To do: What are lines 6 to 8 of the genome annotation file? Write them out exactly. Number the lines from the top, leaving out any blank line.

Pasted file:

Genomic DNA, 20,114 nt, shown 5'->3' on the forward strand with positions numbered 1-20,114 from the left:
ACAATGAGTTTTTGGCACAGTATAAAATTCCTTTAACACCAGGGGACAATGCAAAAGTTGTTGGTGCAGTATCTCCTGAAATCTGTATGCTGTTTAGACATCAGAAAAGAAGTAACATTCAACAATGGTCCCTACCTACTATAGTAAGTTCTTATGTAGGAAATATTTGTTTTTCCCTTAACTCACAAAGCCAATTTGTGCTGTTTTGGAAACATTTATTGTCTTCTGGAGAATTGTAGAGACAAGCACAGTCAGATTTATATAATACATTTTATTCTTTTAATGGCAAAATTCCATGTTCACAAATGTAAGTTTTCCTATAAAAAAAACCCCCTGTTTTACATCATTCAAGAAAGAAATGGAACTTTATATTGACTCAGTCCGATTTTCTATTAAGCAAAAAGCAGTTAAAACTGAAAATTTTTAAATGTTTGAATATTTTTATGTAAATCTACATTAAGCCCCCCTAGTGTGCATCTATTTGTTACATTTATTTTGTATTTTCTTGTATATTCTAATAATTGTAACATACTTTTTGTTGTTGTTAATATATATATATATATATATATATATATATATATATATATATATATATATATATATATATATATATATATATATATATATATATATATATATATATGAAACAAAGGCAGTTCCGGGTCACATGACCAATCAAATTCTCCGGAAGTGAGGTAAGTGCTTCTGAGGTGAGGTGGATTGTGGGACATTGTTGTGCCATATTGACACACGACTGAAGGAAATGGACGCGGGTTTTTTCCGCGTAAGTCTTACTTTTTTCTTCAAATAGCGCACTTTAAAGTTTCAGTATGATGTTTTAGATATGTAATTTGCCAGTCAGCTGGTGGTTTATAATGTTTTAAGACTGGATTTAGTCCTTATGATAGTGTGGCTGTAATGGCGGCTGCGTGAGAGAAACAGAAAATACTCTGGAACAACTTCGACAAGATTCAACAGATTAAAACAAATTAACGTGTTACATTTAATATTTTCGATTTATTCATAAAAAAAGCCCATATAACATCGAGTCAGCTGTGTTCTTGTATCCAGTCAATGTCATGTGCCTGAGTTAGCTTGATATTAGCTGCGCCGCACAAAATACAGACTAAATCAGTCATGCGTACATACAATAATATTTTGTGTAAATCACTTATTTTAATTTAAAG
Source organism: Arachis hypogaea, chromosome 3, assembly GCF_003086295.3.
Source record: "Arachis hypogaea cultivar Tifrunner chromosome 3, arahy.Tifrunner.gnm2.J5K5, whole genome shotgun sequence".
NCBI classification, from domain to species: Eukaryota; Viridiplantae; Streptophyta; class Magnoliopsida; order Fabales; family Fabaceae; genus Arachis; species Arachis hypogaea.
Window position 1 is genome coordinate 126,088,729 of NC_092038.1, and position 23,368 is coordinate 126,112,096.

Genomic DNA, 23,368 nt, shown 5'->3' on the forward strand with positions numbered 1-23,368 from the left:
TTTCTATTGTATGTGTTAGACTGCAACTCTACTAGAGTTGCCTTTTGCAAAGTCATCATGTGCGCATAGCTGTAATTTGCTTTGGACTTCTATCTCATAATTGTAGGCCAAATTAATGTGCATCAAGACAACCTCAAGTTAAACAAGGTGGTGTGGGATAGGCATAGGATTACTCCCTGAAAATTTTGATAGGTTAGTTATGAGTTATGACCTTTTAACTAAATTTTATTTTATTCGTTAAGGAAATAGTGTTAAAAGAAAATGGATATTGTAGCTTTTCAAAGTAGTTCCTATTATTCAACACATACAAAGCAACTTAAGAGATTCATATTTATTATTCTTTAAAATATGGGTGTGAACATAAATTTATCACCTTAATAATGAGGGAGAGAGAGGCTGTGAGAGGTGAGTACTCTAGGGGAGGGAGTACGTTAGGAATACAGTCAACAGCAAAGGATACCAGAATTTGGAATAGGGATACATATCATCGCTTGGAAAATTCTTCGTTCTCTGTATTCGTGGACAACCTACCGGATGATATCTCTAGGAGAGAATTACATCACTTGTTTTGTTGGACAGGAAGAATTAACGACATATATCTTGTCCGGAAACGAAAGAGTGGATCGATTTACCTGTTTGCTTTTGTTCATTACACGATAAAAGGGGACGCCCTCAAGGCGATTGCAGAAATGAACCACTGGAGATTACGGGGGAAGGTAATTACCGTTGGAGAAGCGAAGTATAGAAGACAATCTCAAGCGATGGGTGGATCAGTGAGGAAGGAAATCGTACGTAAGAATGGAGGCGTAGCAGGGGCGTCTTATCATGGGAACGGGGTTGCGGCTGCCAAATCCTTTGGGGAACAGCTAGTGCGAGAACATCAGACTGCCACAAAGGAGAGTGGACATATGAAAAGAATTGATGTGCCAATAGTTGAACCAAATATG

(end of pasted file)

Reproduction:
Window position 1 is genome coordinate 126,088,729 of NC_092038.1, and position 23,368 is coordinate 126,112,096.

Genomic DNA, 23,368 nt, shown 5'->3' on the forward strand with positions numbered 1-23,368 from the left:
TTTCTATTGTATGTGTTAGACTGCAACTCTACTAGAGTTGCCTTTTGCAAAGTCATCATGTGCGCATAGCTGTAATTTGCTTTGGACTTCTATCTCATAATTGTAGGCCAAATTAATGTGCATCAAGACAACCTCAAGTTAAACAAGGTGGTGTGGGATAGGCATAGGATTACTCCCTGAAAATTTTGATAGGTTAGTTATGAGTTATGACCTTTTAACTAAATTTTATTTTATTCGTTAAGGAAATAGTGTTAAAAGAAAATGGATATTGTAGCTTTTCAAAGTAGTTCCTATTATTCAACACATACAAAGCAACTTAAGAGATTCATATTTATTATTCTTTAAAATATGGGTGTGAACATAAATTTATCACCTTAATAATGAGGGAGAGAGAGGCTGTGAGAGGTGAGTACTCTAGGGGAGGGAGTACGTTAGGAATACAGTCAACAGCAAAGGATACCAGAATTTGGAATAGGGATACATATCATCGCTTGGAAAATTCTTCGTTCTCTGTATTCGTGGACAACCTACCGGATGATATCTCTAGGAGAGAATTACATCACTTGTTTTGTTGGACAGGAAGAATTAACGACATATATCTTGTCCGGAAACGAAAGAGTGGATCGATTTACCTGTTTGCTTTTGTTCATTACACGATAAAAGGGGACGCCCTCAAGGCGATTGCAGAAATGAACCACTGGAGATTACGGGGGAAGGTAATTACCGTTGGAGAAGCGAAGTATAGAAGACAATCTCAAGCGATGGGTGGATCAGTGAGGAAGGAAATCGTACGTAAGAATGGAGGCGTAGCAGGGGCGTCTTATCATGGGAACGGGGTTGCGGCTGCCAAATCCTTTGGGGAACAGCTAGTGCGAGAACATCAGACTGCCACAAAGGAGAGTGGACATATGAAAAGAATTGATGTGCCAATAGTTGAACCAAATATG